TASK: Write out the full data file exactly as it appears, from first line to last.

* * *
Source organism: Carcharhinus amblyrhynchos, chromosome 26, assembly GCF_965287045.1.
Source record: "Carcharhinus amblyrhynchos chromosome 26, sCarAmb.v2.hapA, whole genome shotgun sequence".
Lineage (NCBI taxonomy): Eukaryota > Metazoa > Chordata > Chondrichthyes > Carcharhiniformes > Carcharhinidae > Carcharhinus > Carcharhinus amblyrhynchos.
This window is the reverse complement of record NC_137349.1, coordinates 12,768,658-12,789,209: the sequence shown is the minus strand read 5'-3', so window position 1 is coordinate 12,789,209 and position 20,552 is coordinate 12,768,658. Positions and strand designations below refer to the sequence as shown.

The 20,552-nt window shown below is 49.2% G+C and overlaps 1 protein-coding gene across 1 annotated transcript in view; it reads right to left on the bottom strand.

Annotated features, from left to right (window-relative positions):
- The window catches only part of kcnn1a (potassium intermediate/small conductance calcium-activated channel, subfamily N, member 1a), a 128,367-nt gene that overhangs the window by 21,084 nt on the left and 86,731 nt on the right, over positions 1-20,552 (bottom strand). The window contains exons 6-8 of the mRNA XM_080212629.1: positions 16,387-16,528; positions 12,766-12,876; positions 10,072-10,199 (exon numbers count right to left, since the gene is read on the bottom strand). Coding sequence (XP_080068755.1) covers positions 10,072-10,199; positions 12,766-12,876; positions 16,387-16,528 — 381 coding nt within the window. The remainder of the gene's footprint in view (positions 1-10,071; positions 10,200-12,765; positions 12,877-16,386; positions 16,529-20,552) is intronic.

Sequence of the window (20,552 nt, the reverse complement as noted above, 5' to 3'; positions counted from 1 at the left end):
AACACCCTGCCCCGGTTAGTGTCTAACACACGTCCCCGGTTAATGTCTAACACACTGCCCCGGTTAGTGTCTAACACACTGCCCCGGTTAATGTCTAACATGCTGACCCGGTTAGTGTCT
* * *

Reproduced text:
Source organism: Carcharhinus amblyrhynchos, chromosome 26, assembly GCF_965287045.1.
Source record: "Carcharhinus amblyrhynchos chromosome 26, sCarAmb.v2.hapA, whole genome shotgun sequence".
Lineage (NCBI taxonomy): Eukaryota > Metazoa > Chordata > Chondrichthyes > Carcharhiniformes > Carcharhinidae > Carcharhinus > Carcharhinus amblyrhynchos.
This window is the reverse complement of record NC_137349.1, coordinates 12,768,658-12,789,209: the sequence shown is the minus strand read 5'-3', so window position 1 is coordinate 12,789,209 and position 20,552 is coordinate 12,768,658. Positions and strand designations below refer to the sequence as shown.

The 20,552-nt window shown below is 49.2% G+C and overlaps 1 protein-coding gene across 1 annotated transcript in view; it reads right to left on the bottom strand.

Annotated features, from left to right (window-relative positions):
- The window catches only part of kcnn1a (potassium intermediate/small conductance calcium-activated channel, subfamily N, member 1a), a 128,367-nt gene that overhangs the window by 21,084 nt on the left and 86,731 nt on the right, over positions 1-20,552 (bottom strand). The window contains exons 6-8 of the mRNA XM_080212629.1: positions 16,387-16,528; positions 12,766-12,876; positions 10,072-10,199 (exon numbers count right to left, since the gene is read on the bottom strand). Coding sequence (XP_080068755.1) covers positions 10,072-10,199; positions 12,766-12,876; positions 16,387-16,528 — 381 coding nt within the window. The remainder of the gene's footprint in view (positions 1-10,071; positions 10,200-12,765; positions 12,877-16,386; positions 16,529-20,552) is intronic.

Sequence of the window (20,552 nt, the reverse complement as noted above, 5' to 3'; positions counted from 1 at the left end):
AACACCCTGCCCCGGTTAGTGTCTAACACACGTCCCCGGTTAATGTCTAACACACTGCCCCGGTTAGTGTCTAACACACTGCCCCGGTTAATGTCTAACATGCTGACCCGGTTAGTGTCT